The Democratic candidates are all fighting about taxes but in a very unsatisfying way. It's "middle class" this, "rich guy" that, and "deficit, deficit, deficit". The problem is not the topics but that not even Messrs Kerry, Dean, Clark and Edwards seem to take what they are saying especially seriously.
May we suggest some campaign reading? Perhaps they might like to pick up David Cay Johnston's Perfectly Legal: The Covert Campaign to Rig Our Tax System to Benefit the Rich and Cheat Everybody Else (Portfolio/Penguin).
Free market liberals, or the Bush campaign for that matter, will have some problems with Mr Johnston. He says the rich pay too few taxes, a somewhat difficult argument to sustain in an economy where the top half of earners pays 96 per cent of the income tax.
He assails corporations, especially Stanley Works, for example, for being so unpatriotic as to consider locating their headquarters everywhere. This is a little harsh, since many companies have tried to establish paper headquarters abroad precisely to spare jobs at home.
Lastly, Mr Johnston presumes, and hence the title of his book, that somebody is intentionally and scientifically planning a "campaign" against the worker and keeping it "covert". Here the author overrates his opponents: governments and corporations. Governments do not plan, at least not when it comes to taxes. They react as strongly and intelligently as pachyderms. As for corporations, they are just pass-through entities. They can claim about as many intentions as a piece of kidney dialysis membrane.
But Mr Johnston exposes some fundamental problems with the tax code that Campaign 2004 seems to be overlooking. The first is with the Alternative Minimum Tax. Originally established as a sort of penalty box regime to ensure the idle rich do not deduct their entire tax bills, the AMT has over the years evolved - not, again, that it was anyone's intention - into a tax punishment for middle class people.
A reporter at the New York Times, Mr Johnston won a deserved Pulitzer a couple of years ago for describing some of the more compelling AMT casualties.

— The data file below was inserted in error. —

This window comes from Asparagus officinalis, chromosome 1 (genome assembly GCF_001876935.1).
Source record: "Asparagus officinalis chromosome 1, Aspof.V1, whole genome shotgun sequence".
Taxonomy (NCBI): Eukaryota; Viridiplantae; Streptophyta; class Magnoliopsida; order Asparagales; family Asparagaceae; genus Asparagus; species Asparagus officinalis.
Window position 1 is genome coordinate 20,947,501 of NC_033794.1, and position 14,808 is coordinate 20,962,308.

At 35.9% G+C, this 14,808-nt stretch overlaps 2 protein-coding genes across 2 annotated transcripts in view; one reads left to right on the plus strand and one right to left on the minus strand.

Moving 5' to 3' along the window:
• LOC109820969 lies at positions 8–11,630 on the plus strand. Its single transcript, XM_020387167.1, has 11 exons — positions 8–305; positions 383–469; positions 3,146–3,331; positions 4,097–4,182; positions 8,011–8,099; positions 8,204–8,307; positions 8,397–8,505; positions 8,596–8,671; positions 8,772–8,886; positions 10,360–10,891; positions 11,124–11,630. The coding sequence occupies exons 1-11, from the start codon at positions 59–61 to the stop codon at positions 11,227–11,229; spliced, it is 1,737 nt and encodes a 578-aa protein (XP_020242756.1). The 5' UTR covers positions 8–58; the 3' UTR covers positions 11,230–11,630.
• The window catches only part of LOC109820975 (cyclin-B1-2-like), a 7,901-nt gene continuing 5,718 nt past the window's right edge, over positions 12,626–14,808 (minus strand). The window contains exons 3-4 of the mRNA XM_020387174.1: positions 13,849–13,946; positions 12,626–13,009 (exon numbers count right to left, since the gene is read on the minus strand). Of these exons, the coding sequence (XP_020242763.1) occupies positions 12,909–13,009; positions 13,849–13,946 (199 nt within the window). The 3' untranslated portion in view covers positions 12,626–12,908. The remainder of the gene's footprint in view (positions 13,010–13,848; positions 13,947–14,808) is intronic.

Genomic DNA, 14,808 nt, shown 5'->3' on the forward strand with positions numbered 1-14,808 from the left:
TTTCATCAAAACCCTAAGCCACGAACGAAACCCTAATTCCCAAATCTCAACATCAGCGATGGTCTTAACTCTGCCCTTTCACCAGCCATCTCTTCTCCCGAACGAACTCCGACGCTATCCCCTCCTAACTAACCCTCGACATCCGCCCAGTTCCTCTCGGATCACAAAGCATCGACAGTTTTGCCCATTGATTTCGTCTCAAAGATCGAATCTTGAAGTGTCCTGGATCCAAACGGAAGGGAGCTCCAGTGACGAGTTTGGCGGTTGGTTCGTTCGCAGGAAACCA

One example was the Klaassen family, famous in tax annals. They had income under $90,000 and claimed their children as dependents, a standard practice. They claimed medical costs. Also standard. Because the family had ten children however, the AMT bells and whistles went off. The Klaassens took "too many" tax breaks, and must pay thousands extra.
Falling victim to AMT is relatively unusual now but it will shortly become a national bugaboo. By 2010, as Mr Johnson points out, as many as 30 per cent of filing households will find themselves in the AMT regime. While lawmakers take stabs from time to time at the AMT, they have not penned a repeal.
Another problem area correctly identified by Mr Johnston is America's New Deal pension system, social security. As he points out, social security represents a double tax; the payroll tax is levied on income that has already been subject to personal income tax.
What's more, payroll taxes are high, much higher than they used to be. In 1970, the maximum amount one could pay in a year towards the government pension programme was $327. In 2003, it was $5,400.
For the majority of households, social security is the largest tax. Today, every worker pays social security tax at a rate as high as income tax rates as they applied to millionaires 90 years ago. If the returns on workers' social security investments were great none of this would matter, but they aren't.
Then comes the issue of corporate inversions, Mr Johnston's pretext for going after Stanley Works. These are also a big problem, albeit not one of patriotism, as he claims. US companies, from the erstwhile Chrysler to Stanley to the many unknown names, face a disadvantage next to their corporate counterparts. They pay US tax under the US worldwide system and very often they pay tax in the locality in which they operate. This hurts US competitiveness.
Last and, I would argue, most important, Mr Johnston rails against complexity. The tax crowd tends to pretend complexity does not matter. Henry Bloch, H and R Block's patriarch, used to try to convince people that complexity meant fairness, a peculiar equation.
In fact, tax complexity is a corrosive force, for civic reasons more than any other.
If people cannot understand the terms of their principal interaction with the government - paying taxes - then they cannot trust government.
When it comes to the conclusions, Mr Johnston and free marketeers diverge again. Still, even they will concede that his general point is strong: "Our tax system was designed in a bygone era. It worked reasonably well for a national, industrial wage-based economy". These days, however, it "needs more than tinkering; it needs overhaul".
What a fine subject for a Super Tuesday debate.
© Copyright 2004 Financial Times
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